Welcome back to our month of spooky content here at Master of Magics. For those that don’t know, this October we are starting Halloween early here on the site, with a whole bunch of articles covering a variety of creepy topics for our favourite games. If like us you love Halloween, make sure you subscribe to Master of Magics to not miss any of our content in the coming weeks. But for now, let’s get to today look into the deep dark corners of the 41st Millennium.
For anyone even vaguely familiar with the hobby, it will come as no surprise that the Warhammer 40,000 universe is a terrifying place to live. Not only is the galaxy in a state of constant war, but even if you don’t die on the battlefield you are still likely to end up meeting a gruesome demise. You could have your world eaten by the ravenous swarms of the Tyranids, or have your entire subsector plunged into the heart of the warp because a rogue psyker got a headache.
Yet, even in death your suffering my not be at an end. For in a world of infinite terror, the dead do not rest easy.
Even though the concept of the undead is more heavily associated with Games Workshops fantasy IP’s, there are a few notable examples of such being in the 41st Millennium. What is more, some of these have been (or still are) playable units we can see do battle on the tabletop. So today, we are going to look at some of the more noted examples of undeath in the Warhammer 40,000 universe. Please note that for the purposes of this article, we are only going to look at examples that have (or did have) official, playable rules in the mainline 40k game. We will also not be including Space Marine Dreadnoughts and Servitors, since despite the popular belief, they never actually died before assuming their new role. With the ground rules set, let us begin.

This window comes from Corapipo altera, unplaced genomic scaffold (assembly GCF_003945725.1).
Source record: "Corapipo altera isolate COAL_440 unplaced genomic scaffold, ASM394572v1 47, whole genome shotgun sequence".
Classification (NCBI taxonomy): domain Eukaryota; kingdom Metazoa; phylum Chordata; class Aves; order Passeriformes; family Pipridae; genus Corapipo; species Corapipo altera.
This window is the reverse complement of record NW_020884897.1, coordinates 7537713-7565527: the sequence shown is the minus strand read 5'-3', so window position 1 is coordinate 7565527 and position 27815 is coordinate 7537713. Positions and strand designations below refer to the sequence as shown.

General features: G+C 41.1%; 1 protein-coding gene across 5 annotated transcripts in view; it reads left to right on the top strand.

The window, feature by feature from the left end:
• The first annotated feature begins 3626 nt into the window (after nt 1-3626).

Vorth Mordrak’s Ghost Knight
Starting things of with one of my favourite examples (I mean, I did paint an entire army based on their lore) we have the Ghostly Brethren of Grand Master Vorth Mordrak. The sole survivor of an orbital attack by Huron Blackheart and his Red Corsairs, this Grey Knight hero would find himself haunted by the spectral forms of his dead brothers. Seeking vengeance against the Tyrant of Badab for their untimely end, these ghostly warriors would accompany and protect Vorth as he battled the enemies of mankind.
Despite only getting rules in 5th Edition, the lore of this particular character has inspired many a Grey Knight players paint scheme (including my own) and it not hard to see why. Not only does the lore give off a really Return of the King vibe, with a host of undead spirits fighting on the side of good, but it also show that the defenders of humanity can’t even be stopped by death itself. Speaking of undead Space Marines…
The Legion of the Damned
Now this I admit is a contentious choice, depending on your interpretation of their lore. But for me, The Legion of the Damned have always been intertwined with the concept of undeath. Additionally, it’s my list so if I say they belong, they belong. Striding forth from its hidden netherworld in the Immaterium to bring retribution to the Imperium’s foes, this mysterious band of Space Marines appears unbidden when all hope seems lost. Appearing as gruesome spectres of death, they bring destruction to their enemies with unholy hellfire, before disappearing as suddenly as they arrived.